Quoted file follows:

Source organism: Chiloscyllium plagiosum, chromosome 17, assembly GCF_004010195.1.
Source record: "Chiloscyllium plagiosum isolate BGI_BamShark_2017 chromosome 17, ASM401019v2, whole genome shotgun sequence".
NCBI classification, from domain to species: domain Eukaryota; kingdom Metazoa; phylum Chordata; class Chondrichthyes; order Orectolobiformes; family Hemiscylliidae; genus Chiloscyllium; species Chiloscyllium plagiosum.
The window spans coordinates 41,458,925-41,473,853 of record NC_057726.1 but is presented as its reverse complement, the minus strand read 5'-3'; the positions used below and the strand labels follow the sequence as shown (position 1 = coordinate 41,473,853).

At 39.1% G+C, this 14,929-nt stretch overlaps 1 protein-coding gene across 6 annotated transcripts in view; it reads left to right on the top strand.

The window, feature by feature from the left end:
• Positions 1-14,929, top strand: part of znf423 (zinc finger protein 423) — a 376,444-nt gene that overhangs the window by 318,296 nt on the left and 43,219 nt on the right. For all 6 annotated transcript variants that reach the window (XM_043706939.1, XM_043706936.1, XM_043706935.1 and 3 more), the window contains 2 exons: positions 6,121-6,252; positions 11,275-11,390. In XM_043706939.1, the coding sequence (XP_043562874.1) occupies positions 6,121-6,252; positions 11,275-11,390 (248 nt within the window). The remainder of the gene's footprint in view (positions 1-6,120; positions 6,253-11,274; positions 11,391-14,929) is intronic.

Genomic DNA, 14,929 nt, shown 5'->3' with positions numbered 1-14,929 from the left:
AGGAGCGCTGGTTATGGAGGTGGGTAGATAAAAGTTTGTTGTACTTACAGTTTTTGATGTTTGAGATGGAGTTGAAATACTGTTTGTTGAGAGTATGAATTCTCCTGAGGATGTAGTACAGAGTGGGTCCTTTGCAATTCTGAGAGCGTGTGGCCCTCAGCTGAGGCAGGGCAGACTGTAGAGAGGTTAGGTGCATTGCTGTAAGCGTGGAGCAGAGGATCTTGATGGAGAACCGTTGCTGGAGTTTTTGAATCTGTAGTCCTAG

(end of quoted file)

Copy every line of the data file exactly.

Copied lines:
Source organism: Chiloscyllium plagiosum, chromosome 17, assembly GCF_004010195.1.
Source record: "Chiloscyllium plagiosum isolate BGI_BamShark_2017 chromosome 17, ASM401019v2, whole genome shotgun sequence".
NCBI classification, from domain to species: domain Eukaryota; kingdom Metazoa; phylum Chordata; class Chondrichthyes; order Orectolobiformes; family Hemiscylliidae; genus Chiloscyllium; species Chiloscyllium plagiosum.
The window spans coordinates 41,458,925-41,473,853 of record NC_057726.1 but is presented as its reverse complement, the minus strand read 5'-3'; the positions used below and the strand labels follow the sequence as shown (position 1 = coordinate 41,473,853).

At 39.1% G+C, this 14,929-nt stretch overlaps 1 protein-coding gene across 6 annotated transcripts in view; it reads left to right on the top strand.

The window, feature by feature from the left end:
• Positions 1-14,929, top strand: part of znf423 (zinc finger protein 423) — a 376,444-nt gene that overhangs the window by 318,296 nt on the left and 43,219 nt on the right. For all 6 annotated transcript variants that reach the window (XM_043706939.1, XM_043706936.1, XM_043706935.1 and 3 more), the window contains 2 exons: positions 6,121-6,252; positions 11,275-11,390. In XM_043706939.1, the coding sequence (XP_043562874.1) occupies positions 6,121-6,252; positions 11,275-11,390 (248 nt within the window). The remainder of the gene's footprint in view (positions 1-6,120; positions 6,253-11,274; positions 11,391-14,929) is intronic.

Genomic DNA, 14,929 nt, shown 5'->3' with positions numbered 1-14,929 from the left:
AGGAGCGCTGGTTATGGAGGTGGGTAGATAAAAGTTTGTTGTACTTACAGTTTTTGATGTTTGAGATGGAGTTGAAATACTGTTTGTTGAGAGTATGAATTCTCCTGAGGATGTAGTACAGAGTGGGTCCTTTGCAATTCTGAGAGCGTGTGGCCCTCAGCTGAGGCAGGGCAGACTGTAGAGAGGTTAGGTGCATTGCTGTAAGCGTGGAGCAGAGGATCTTGATGGAGAACCGTTGCTGGAGTTTTTGAATCTGTAGTCCTAG